Immediately, I went out to pick up red candles, and a few other things Christina suggested. Later that day, when I followed up on another of her suggestions to hang a few of my credentials on the “career” part of the bagua, I noticed that the black frames that held them added something, surprisingly. I looked around and realized there wasn’t any black in the room until then, and adding that little bit of black seemed to do something. It gave an experience of something definite and grounded. I liked looking at that wall, and it wasn’t about viewing my accomplishments, it was the impact of black.
By the end of the day, I had cleaned all the paper piles and other items off the floor and removed anything that was not essential, scanning every shelf and ledge for which items could go, and “grouping” the rest. As I left for the day, I could already feel the significant difference those small changes made most of all the impact of being absolutely discriminating about anything out of order or extraneous, any extra decorative or symbolic items, favorite small bowls that were pretty but not needed, a vase etc. I was beginning to develop “Feng Shui eyes” that could no longer ignore any loose ends, and that perceive much more clearly how my environment speaks. I felt inspired!
As the next few weeks passed, I continued to notice even more details that could be simplified or moved out of sight, and I was also becoming aware of a different feeling inside. I had more energy toward my work and the future, a desire to have each session be balanced, impeccable. Even the beautiful but non-functioning Kwan Yin fountain that I’d repeatedly tried to fix to no avail, suddenly was easy to repair as I quickly saw that the pump was not connected properly!
I was still intending to go shopping for the cushions and cabinet when Christina called to see how I was doing. She must have sensed it might be awhile before I managed to follow up on the shopping end, and kindly offered to accompany me, saying she herself had a few things to look for.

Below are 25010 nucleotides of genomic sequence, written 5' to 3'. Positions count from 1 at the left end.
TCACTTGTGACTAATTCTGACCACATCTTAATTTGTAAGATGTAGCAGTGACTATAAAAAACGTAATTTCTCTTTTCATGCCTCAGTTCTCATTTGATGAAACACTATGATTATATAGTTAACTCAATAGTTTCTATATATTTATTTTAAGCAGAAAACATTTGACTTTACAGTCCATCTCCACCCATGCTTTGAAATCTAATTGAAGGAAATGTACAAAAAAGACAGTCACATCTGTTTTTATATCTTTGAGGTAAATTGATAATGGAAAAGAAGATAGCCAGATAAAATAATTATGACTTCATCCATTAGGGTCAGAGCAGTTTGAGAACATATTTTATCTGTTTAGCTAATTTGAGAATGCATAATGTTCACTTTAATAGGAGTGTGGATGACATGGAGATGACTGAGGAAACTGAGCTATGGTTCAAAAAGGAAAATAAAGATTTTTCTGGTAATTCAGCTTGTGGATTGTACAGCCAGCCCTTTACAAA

There we were looking at red cushions…not the right size, not the right style for wicker chairs etc. Some “maybes” but nothing really spoke. Same with the cabinet ideas. We’d surveyed two stores and I had not purchased anything, not even a small glass vase on our list, although we’d seen several that would suffice. We did find some beautiful red poppies which we’d discussed earlier for my prosperity corner.
As we were walking along to check out another store for pillows, I said, “You know Christina, I have often thought it would be nice to have just one really nice, comfortable chair for my client, and I can lean against my massage table for short conversations or wheel over the small chair I use when I work sometimes, for anything more in depth. Let’s just get rid of the wicker chairs.”
Immediately Christina’s whole demeanor changed, as her face relaxed and lit up. We both suddenly felt lighter, like skipping almost. “Wow, what a difference that made when you said that,” Christina remarked.
“Sometimes we spend so much energy working around the problem. We spend so much time and energy tip-toeing around the flaw, rather than deal with it directly. Everything we’re doing is to try and balance the impact of those chairs.” She spoke this
revelation as if distilled fresh in this instance, although likely it is one she has experienced with Feng Shui many times before.